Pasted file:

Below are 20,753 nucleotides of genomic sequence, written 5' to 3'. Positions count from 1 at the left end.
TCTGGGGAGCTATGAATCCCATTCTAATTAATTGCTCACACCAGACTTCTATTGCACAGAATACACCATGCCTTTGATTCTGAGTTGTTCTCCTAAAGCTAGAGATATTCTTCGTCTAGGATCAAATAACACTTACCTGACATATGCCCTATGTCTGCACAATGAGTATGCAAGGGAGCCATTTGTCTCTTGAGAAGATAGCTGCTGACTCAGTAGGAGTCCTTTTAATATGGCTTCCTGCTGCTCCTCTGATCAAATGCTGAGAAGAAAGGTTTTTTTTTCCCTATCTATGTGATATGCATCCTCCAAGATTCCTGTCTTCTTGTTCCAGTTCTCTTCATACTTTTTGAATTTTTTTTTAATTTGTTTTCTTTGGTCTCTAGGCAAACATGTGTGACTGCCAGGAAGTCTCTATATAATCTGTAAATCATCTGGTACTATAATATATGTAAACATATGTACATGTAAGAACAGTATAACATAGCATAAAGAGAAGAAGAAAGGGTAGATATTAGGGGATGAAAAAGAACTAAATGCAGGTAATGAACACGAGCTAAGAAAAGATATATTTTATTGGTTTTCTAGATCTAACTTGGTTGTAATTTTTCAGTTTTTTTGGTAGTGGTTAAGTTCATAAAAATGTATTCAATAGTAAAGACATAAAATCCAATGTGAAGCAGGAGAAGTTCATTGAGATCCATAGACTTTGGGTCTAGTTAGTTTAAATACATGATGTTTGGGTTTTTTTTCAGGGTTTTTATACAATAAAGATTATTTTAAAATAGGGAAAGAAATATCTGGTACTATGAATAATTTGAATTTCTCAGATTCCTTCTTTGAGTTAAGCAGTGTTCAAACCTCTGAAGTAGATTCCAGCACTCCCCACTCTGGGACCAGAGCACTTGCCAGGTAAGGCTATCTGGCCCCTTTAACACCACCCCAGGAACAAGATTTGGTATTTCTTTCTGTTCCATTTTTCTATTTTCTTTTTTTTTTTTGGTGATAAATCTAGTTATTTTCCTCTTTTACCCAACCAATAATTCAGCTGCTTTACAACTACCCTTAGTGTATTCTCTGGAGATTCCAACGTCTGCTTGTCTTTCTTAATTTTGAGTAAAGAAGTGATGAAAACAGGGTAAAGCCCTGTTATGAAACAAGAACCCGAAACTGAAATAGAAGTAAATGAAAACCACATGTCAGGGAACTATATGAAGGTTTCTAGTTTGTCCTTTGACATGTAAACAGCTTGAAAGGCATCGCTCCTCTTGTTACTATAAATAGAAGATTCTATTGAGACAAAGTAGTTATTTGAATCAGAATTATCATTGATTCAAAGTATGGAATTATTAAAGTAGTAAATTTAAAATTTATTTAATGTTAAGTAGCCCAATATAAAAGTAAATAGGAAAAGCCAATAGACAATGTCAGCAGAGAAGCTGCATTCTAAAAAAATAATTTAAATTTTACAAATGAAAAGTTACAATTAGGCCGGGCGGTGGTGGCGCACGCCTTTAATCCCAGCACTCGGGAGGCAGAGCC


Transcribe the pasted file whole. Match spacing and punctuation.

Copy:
Below are 20,753 nucleotides of genomic sequence, written 5' to 3'. Positions count from 1 at the left end.
TCTGGGGAGCTATGAATCCCATTCTAATTAATTGCTCACACCAGACTTCTATTGCACAGAATACACCATGCCTTTGATTCTGAGTTGTTCTCCTAAAGCTAGAGATATTCTTCGTCTAGGATCAAATAACACTTACCTGACATATGCCCTATGTCTGCACAATGAGTATGCAAGGGAGCCATTTGTCTCTTGAGAAGATAGCTGCTGACTCAGTAGGAGTCCTTTTAATATGGCTTCCTGCTGCTCCTCTGATCAAATGCTGAGAAGAAAGGTTTTTTTTTCCCTATCTATGTGATATGCATCCTCCAAGATTCCTGTCTTCTTGTTCCAGTTCTCTTCATACTTTTTGAATTTTTTTTTAATTTGTTTTCTTTGGTCTCTAGGCAAACATGTGTGACTGCCAGGAAGTCTCTATATAATCTGTAAATCATCTGGTACTATAATATATGTAAACATATGTACATGTAAGAACAGTATAACATAGCATAAAGAGAAGAAGAAAGGGTAGATATTAGGGGATGAAAAAGAACTAAATGCAGGTAATGAACACGAGCTAAGAAAAGATATATTTTATTGGTTTTCTAGATCTAACTTGGTTGTAATTTTTCAGTTTTTTTGGTAGTGGTTAAGTTCATAAAAATGTATTCAATAGTAAAGACATAAAATCCAATGTGAAGCAGGAGAAGTTCATTGAGATCCATAGACTTTGGGTCTAGTTAGTTTAAATACATGATGTTTGGGTTTTTTTTCAGGGTTTTTATACAATAAAGATTATTTTAAAATAGGGAAAGAAATATCTGGTACTATGAATAATTTGAATTTCTCAGATTCCTTCTTTGAGTTAAGCAGTGTTCAAACCTCTGAAGTAGATTCCAGCACTCCCCACTCTGGGACCAGAGCACTTGCCAGGTAAGGCTATCTGGCCCCTTTAACACCACCCCAGGAACAAGATTTGGTATTTCTTTCTGTTCCATTTTTCTATTTTCTTTTTTTTTTTTGGTGATAAATCTAGTTATTTTCCTCTTTTACCCAACCAATAATTCAGCTGCTTTACAACTACCCTTAGTGTATTCTCTGGAGATTCCAACGTCTGCTTGTCTTTCTTAATTTTGAGTAAAGAAGTGATGAAAACAGGGTAAAGCCCTGTTATGAAACAAGAACCCGAAACTGAAATAGAAGTAAATGAAAACCACATGTCAGGGAACTATATGAAGGTTTCTAGTTTGTCCTTTGACATGTAAACAGCTTGAAAGGCATCGCTCCTCTTGTTACTATAAATAGAAGATTCTATTGAGACAAAGTAGTTATTTGAATCAGAATTATCATTGATTCAAAGTATGGAATTATTAAAGTAGTAAATTTAAAATTTATTTAATGTTAAGTAGCCCAATATAAAAGTAAATAGGAAAAGCCAATAGACAATGTCAGCAGAGAAGCTGCATTCTAAAAAAATAATTTAAATTTTACAAATGAAAAGTTACAATTAGGCCGGGCGGTGGTGGCGCACGCCTTTAATCCCAGCACTCGGGAGGCAGAGCC